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Saturday, March 25, 2017
Zimbabwe: a pastor reports on Operation Drive Out Trash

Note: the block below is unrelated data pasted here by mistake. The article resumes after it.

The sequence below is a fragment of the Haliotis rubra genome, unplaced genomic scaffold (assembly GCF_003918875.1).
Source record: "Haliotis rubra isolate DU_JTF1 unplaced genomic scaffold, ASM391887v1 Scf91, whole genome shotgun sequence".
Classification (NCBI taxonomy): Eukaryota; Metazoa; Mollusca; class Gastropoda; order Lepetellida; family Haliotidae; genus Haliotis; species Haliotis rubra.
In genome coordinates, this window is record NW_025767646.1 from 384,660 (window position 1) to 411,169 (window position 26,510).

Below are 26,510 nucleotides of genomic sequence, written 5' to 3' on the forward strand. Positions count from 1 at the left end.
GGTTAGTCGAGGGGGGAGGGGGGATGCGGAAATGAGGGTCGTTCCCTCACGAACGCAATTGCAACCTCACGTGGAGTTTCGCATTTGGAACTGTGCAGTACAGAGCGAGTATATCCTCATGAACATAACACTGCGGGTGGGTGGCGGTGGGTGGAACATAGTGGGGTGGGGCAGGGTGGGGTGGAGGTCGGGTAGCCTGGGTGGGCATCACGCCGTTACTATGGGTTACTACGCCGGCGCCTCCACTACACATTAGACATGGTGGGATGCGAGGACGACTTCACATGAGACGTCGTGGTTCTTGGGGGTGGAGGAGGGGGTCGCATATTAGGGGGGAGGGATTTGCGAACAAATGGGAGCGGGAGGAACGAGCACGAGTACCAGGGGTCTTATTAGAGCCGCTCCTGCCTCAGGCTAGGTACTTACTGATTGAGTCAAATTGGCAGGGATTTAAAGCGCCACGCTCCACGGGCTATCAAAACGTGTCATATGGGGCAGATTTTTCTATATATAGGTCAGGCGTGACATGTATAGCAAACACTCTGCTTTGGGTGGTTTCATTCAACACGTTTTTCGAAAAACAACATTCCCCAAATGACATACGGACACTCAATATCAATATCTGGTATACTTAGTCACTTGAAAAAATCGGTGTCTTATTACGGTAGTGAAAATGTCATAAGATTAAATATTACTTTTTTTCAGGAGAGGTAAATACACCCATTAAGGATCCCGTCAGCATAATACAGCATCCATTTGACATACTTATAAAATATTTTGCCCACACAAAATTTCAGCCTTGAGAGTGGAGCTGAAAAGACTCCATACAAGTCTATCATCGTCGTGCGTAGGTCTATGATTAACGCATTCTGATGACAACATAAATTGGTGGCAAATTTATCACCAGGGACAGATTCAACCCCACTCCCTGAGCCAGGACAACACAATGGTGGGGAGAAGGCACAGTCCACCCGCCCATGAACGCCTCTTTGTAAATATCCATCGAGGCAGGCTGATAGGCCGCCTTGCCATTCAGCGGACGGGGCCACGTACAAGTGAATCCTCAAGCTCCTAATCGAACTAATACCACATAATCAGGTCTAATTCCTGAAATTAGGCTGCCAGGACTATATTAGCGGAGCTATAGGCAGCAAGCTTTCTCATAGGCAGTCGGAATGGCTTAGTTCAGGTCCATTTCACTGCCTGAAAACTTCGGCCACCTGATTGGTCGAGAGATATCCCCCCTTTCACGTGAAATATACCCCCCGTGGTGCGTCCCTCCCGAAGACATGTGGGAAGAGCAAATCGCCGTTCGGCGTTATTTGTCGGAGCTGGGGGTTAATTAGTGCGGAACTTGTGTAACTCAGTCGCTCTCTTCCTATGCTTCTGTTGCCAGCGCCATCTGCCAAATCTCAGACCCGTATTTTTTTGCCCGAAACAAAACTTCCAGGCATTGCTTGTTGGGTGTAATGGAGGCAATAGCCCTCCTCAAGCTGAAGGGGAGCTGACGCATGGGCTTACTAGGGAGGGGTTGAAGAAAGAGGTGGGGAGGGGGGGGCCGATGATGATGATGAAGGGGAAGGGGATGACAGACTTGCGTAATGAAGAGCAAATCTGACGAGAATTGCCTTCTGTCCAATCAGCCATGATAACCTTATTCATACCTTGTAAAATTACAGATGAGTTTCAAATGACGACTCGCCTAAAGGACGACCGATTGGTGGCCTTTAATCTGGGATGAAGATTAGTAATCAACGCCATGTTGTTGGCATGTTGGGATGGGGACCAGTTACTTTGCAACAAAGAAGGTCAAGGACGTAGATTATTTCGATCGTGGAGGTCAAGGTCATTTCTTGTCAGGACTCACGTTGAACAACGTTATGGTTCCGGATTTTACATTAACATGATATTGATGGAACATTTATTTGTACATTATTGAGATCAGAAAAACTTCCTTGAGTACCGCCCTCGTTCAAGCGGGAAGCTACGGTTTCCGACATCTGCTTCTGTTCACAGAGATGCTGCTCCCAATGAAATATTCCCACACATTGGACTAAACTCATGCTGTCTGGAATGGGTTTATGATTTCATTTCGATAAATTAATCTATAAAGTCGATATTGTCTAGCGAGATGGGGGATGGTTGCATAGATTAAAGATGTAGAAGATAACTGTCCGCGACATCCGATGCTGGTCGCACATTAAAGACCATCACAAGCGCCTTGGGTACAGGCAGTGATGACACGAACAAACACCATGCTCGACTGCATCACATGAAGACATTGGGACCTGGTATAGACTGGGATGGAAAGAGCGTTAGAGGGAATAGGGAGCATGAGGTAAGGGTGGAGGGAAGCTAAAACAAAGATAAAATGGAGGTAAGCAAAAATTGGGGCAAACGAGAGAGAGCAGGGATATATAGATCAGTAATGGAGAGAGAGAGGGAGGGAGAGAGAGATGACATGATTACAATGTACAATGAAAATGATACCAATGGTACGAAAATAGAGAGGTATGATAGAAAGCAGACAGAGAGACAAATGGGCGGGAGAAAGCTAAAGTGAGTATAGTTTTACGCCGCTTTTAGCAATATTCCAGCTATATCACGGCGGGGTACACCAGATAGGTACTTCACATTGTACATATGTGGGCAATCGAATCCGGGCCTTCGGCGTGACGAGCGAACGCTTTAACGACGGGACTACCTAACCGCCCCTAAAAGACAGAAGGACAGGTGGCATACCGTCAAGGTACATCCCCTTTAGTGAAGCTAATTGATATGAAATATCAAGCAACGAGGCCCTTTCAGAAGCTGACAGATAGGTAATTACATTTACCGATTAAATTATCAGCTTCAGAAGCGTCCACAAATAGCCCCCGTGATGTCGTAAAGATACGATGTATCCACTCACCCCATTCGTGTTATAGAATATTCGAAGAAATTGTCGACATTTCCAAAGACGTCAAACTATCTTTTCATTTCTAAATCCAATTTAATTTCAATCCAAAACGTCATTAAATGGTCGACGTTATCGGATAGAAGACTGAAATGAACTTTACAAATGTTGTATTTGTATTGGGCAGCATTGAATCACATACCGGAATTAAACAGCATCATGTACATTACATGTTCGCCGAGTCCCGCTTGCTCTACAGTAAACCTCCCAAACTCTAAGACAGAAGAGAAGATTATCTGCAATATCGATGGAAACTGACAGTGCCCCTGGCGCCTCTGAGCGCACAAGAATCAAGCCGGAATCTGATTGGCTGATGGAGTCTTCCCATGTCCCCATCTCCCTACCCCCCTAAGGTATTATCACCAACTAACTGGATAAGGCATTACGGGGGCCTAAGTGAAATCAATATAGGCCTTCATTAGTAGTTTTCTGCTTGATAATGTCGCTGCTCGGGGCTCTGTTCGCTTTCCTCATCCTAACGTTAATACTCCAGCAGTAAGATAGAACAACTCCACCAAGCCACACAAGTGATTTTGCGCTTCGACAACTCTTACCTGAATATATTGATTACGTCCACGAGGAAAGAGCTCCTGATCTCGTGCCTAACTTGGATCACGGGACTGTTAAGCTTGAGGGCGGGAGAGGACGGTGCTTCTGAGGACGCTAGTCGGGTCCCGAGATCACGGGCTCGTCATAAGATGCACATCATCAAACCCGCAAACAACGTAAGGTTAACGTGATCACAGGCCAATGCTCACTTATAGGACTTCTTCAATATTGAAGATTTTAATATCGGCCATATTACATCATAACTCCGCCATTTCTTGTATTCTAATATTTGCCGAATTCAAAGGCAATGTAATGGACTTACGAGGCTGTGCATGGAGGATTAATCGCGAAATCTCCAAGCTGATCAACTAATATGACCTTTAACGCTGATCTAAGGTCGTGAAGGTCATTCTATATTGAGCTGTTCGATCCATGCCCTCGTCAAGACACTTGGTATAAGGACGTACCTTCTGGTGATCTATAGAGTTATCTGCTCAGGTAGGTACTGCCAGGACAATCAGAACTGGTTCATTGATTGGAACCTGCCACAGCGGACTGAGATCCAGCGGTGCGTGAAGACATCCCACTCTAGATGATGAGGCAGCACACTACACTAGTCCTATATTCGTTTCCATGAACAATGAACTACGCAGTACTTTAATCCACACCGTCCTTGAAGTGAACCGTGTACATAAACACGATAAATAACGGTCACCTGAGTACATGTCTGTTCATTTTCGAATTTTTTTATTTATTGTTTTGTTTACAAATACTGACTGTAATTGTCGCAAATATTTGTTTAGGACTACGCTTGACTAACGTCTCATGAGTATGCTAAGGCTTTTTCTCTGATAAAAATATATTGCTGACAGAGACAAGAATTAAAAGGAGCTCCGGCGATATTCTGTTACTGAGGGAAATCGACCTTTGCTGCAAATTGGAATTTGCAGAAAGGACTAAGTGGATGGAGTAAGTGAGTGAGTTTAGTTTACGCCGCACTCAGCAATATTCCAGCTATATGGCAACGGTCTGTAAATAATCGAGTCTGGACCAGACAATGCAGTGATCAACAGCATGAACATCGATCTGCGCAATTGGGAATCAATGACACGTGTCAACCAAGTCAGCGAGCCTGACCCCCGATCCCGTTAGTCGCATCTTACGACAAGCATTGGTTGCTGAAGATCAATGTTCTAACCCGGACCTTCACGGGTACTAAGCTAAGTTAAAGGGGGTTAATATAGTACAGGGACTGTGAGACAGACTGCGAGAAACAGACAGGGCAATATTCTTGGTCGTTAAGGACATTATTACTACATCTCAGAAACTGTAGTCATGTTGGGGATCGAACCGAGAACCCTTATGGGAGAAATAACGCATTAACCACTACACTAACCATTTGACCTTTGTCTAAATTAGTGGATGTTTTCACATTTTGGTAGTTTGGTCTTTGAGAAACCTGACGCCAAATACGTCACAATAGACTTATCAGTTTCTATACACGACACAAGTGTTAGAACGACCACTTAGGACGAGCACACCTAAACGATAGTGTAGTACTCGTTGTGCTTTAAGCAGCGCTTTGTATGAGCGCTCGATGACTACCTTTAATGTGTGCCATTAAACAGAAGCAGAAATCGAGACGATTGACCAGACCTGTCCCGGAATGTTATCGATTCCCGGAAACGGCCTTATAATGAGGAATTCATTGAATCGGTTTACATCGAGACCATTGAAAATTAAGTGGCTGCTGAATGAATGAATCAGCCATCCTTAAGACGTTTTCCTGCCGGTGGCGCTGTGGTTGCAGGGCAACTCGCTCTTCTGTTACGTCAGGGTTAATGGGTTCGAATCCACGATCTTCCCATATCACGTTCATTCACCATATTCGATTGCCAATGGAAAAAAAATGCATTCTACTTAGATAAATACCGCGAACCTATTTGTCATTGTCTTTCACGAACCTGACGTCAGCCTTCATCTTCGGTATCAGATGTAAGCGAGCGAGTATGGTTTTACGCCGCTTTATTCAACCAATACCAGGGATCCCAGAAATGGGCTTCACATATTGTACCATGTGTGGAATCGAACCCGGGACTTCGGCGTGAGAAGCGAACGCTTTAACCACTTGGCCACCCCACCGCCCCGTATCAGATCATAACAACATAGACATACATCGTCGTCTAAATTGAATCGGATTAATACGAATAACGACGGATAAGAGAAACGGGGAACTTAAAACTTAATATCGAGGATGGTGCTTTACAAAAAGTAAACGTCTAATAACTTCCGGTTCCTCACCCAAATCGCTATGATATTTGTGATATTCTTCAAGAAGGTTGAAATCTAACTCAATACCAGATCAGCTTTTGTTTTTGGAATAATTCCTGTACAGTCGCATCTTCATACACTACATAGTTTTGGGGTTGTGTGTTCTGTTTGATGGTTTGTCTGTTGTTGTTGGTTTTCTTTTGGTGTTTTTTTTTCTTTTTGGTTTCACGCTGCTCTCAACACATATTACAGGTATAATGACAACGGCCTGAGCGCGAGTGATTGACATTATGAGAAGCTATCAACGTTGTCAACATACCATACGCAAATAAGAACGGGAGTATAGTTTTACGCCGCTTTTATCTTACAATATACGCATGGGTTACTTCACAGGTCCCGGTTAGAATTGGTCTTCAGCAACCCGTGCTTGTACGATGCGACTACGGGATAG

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 It is currently winter in Zimbabwe with temperatures reaching freezing point at night. Since last week, thousands of people have been forced to sleep in the open since government soldiers destroyed an entire township. In the south of the country troops have also been demolishing homes and businesses. A Bulawayo pastor sends this report. All is quiet on 5th Avenue, but all is not well. The scene is of utter chaos. The stalls have been trashed, the produce destroyed. Rats are running all over the place. Wooden tables lean drunkenly on three legs, torn plastic covers are draped over twisted metal frames. It is a scene of desolation and a scene of despair. Everything is broken. A few shattered and squashed vegetables are lying on the ground. An occasional cyclist and Scania (handcart) move slowly down the street making their way round the scattered pathetic debris. The police came on Wednesday morning under direct orders from the highest office in the government and in just a brief time brought crashing down the stalls, the hopes and the livelihood of hundreds of innocent people unable to defend themselves. People trying to earn an honest living have been left destitute by a cruel, unjust and vicious government. These people were doing nothing illegal. They have licences to carry on their business. They have paid for those licences. They each have a licence number and a stall number. They pay rent for the sites along 5th Avenue. On Wednesday, I stopped to speak to two of the stallholders. They were too frightened to give me their names. They were just sitting there. And yet when we spoke they were able to manage a smile. They have current licences and they have paid for their site. I asked them what they would do now. Their answer was brief and heart rending: "We will starve and our children will starve." I did not know these two, but over the years have come to know several of these hardworking, cheerful and patient people. Their stalls were open for long hours as they waited patiently for customers. They were up early in the morning to buy good quality produce. Some of them must have risen before 4am to get from their homes in the western suburbs. Now they will be unable to pay their rent and face eviction from their homes. No jobs are available. Their children will have to leave school, unable to raise school fees. Anger and sympathy welled up in me in equal proportions. God is neither deaf nor blind and he hears the cries of the oppressed. Source: Sokwanele Sokwanele is a voluntary website run by Zimbabwean journalists - since most newspapers in the country have been closed by the government. It also has a ongoing blog page: http://www.sokwanele.com
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